Making the Case for Neoadjuvant Chemotherapy in Ovarian Cancer
Neoadjuvant chemotherapy is increasingly used in advanced ovarian cancer, even though it has not been shown to improve survival versus primary cytoreduction.
BY Jason M. Broderick
PUBLISHED November 16, 2015
Neoadjuvant chemotherapy is increasingly used in advanced ovarian cancer, even though it has not been shown to improve survival versus primary cytoreduction, according to Thomas J. Herzog, clinical director of the University of Cincinnati Cancer Institute.
“There’s growing use of neoadjuvant chemotherapy. It’s gone from less than 10 percent in the 1990s all the way up to well over 35 percent now, if you look at registries,” Herzog said in a presentation at the 33rd Annual Chemotherapy Foundation Symposium, a meeting of over 1,000 physicians and other oncology professionals in New York City.
At the meeting, Herzog reviewed key studies examining whether this increased use of neoadjuvant chemotherapy versus primary surgery is justified.
The phase 3 EORTC 55971 trial (N Engl J Med. 2010;363:943-953) randomized 670 patients with stage 3c or 4 ovarian cancer to either primary debulking surgery followed by platinum-based chemotherapy or neoadjuvant platinum-based chemotherapy followed by debulking surgery (“interval debulking surgery”).
Neoadjuvant chemotherapy was shown to be noninferior. The median overall survival (OS) was 30 versus 29 months in the neoadjuvant chemotherapy versus primary debulking arms, respectively.
Outcomes were improved with neoadjuvant chemotherapy in several areas. In 80.6 percent of patients in the neoadjuvant chemotherapy arm, the residual tumor was less than 1 cm following interval debulking surgery compared with 41.6 percent of patients in the primary cytoreduction arm. Rates of postoperative death (fewer than 28 days after surgery) were 0.7 percent versus 2.5 percent, respectively.
Toxicities were also lower following interval (neoadjuvant arm) versus primary debulking, including grade 3/4 hemorrhage (4.1 percent vs 7.4 percent), infection (1.7 percent vs 8.1 percent) and venous complications (0 vs 2.6 percent).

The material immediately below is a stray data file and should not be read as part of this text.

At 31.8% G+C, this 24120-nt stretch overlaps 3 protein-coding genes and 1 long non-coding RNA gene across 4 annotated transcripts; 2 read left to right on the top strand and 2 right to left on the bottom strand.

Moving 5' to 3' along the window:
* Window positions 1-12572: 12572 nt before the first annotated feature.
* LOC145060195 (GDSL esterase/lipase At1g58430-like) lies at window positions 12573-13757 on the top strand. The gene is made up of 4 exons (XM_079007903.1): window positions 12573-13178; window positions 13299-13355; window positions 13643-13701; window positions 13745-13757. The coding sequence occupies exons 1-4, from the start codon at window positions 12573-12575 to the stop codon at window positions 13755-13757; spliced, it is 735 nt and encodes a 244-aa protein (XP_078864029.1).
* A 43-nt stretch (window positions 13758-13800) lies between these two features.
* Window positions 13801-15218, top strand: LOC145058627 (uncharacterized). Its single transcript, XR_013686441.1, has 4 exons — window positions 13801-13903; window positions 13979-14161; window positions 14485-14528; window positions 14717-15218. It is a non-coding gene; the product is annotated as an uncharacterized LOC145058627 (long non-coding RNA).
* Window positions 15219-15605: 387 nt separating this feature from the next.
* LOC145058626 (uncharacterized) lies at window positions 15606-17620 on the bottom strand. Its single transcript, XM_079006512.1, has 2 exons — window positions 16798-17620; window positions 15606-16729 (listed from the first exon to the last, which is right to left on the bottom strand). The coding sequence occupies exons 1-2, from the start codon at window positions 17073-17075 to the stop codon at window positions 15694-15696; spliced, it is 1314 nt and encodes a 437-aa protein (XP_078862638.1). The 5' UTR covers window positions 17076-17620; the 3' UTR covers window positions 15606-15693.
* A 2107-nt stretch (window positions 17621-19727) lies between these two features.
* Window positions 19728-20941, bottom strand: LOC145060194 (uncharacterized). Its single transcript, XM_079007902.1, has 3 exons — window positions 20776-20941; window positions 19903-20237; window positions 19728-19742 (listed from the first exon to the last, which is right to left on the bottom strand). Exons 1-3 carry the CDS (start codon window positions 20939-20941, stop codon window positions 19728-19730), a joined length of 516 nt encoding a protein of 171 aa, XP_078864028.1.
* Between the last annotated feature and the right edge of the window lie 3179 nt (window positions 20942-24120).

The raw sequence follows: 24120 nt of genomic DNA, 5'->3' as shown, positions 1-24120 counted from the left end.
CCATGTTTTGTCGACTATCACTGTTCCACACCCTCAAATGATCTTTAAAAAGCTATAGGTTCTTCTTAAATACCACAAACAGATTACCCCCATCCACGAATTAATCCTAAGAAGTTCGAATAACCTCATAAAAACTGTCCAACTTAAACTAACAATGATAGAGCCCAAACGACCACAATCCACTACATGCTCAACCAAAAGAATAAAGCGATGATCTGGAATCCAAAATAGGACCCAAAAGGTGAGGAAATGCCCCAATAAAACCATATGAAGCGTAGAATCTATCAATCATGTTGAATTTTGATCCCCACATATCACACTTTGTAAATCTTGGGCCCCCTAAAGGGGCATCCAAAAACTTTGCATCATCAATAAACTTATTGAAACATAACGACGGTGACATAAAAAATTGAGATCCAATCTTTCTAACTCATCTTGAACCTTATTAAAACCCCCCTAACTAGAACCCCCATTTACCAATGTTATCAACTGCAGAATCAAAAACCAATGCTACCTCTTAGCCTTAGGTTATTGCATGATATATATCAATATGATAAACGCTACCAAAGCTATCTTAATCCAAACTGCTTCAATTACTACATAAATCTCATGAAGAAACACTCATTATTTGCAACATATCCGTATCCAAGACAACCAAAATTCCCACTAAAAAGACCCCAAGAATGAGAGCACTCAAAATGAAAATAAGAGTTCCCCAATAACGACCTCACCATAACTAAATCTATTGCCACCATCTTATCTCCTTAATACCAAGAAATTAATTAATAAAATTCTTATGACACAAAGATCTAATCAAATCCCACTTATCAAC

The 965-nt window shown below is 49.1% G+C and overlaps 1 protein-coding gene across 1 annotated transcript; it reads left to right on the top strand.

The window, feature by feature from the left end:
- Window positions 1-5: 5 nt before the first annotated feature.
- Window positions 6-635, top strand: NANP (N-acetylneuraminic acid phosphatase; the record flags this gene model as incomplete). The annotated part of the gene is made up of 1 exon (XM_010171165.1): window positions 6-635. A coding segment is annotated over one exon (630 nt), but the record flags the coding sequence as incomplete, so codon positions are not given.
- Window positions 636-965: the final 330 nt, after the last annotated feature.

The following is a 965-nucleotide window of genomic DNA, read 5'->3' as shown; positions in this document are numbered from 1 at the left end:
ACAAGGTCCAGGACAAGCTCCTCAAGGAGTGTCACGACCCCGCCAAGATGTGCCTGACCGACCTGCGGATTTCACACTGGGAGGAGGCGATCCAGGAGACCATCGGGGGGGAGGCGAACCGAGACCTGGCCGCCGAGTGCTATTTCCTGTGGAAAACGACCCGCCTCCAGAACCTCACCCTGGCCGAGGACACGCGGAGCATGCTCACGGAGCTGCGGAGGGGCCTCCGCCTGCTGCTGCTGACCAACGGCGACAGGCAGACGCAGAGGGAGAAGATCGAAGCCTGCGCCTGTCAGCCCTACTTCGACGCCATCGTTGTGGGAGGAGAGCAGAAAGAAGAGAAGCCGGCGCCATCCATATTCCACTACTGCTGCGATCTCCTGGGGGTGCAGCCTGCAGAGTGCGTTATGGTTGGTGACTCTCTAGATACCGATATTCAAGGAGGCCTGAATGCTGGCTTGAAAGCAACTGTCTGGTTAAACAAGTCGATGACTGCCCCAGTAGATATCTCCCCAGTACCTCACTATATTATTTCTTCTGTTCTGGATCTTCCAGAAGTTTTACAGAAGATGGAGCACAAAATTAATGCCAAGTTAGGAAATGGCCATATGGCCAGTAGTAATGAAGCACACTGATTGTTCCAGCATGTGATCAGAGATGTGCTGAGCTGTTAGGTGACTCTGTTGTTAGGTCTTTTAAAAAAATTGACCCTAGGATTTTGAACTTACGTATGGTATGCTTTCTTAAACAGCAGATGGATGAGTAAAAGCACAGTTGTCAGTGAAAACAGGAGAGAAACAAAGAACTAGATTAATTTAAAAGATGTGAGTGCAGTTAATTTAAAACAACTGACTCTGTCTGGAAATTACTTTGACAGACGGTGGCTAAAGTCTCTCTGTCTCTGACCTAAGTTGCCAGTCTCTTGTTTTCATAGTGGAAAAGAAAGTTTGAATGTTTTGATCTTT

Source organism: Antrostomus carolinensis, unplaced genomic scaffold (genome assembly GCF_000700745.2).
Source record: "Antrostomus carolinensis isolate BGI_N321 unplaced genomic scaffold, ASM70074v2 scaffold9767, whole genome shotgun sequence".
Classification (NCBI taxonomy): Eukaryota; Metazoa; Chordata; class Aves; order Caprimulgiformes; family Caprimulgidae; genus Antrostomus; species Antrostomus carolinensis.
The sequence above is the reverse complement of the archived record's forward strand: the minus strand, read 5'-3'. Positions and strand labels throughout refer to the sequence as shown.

“So if you’re arguing for neoadjuvant chemo [over primary surgery], that’s quite impressive in terms of the outcomes,” said Herzog. He noted, however, that the results did not translate into a universal embrace of neoadjuvant chemotherapy because the 30-month median OS is much lower than historical results with upfront surgery.
Herzog said that one of the arguments used to explain the survival disparity was that patients in EORTC 55971 had higher volume disease (almost two-thirds of patients had lesions greater than 10 cm), resulting in poorer outcomes.
Herzog also discussed the phase 3 CHORUS trial, which randomized 550 women with stage 3/4 ovarian cancer in a one-to-one ratio to primary surgery followed by six cycles of chemotherapy, or to three cycles of neoadjuvant chemotherapy followed by surgery and then three more cycles of chemotherapy (Lancet. 2015;386:249-257).
Neoadjuvant chemotherapy was shown to be noninferior. The median OS was even lower than in EORTC 55971 at 24.1 versus 22.6 months with upfront chemotherapy versus primary surgery, respectively.
In 73 percent of patients in the neoadjuvant chemotherapy arm, the residual tumor was less than 1 cm following interval debulking surgery compared with 41 percent of patients in the primary cytoreduction arm. Rates of postoperative death (less than 28 days after surgery) were 0.3 percent versus 6 percent respectively.
Grade 3/4 adverse events (14 percent vs 24 percent), infection (3 percent vs 6 percent) and venous complications (0 vs 2 percent), were all lower following interval versus primary debulking.
CHORUS also included an analysis of no residual disease. Thirty-nine percent of patients in the neoadjuvant/interval debulking arm had no residual disease, compared with 17 percent in the primary surgery arm.
According to Herzog, this is the crux of the neoadjuvant chemotherapy versus primary cytoreduction debate.
“We see less morbidity and mortality. But we’ve not been able to solve what is going on biologically that when we get [no residual disease] in the neoadjuvant setting, it doesn't translate into the survival advantage that we see with primary debulking surgery and that's really where our next set of studies needs to take us.”
Herzog said ongoing studies, including the NCIC CTG OV.21 and MRC-UK ICON8 trials, are hoping to add further clarity to the use of neoadjuvant chemotherapy in ovarian cancer.
In the meantime, beyond the clinical data, Herzog also described available cost data that may influence treatment selection. An article recently published in the American Journal of Obstetrics and Gynecology described a model demonstrating a $5,600 savings with neoadjuvant chemotherapy versus primary debulking surgery in patients aged 65 years or older with advanced ovarian cancer.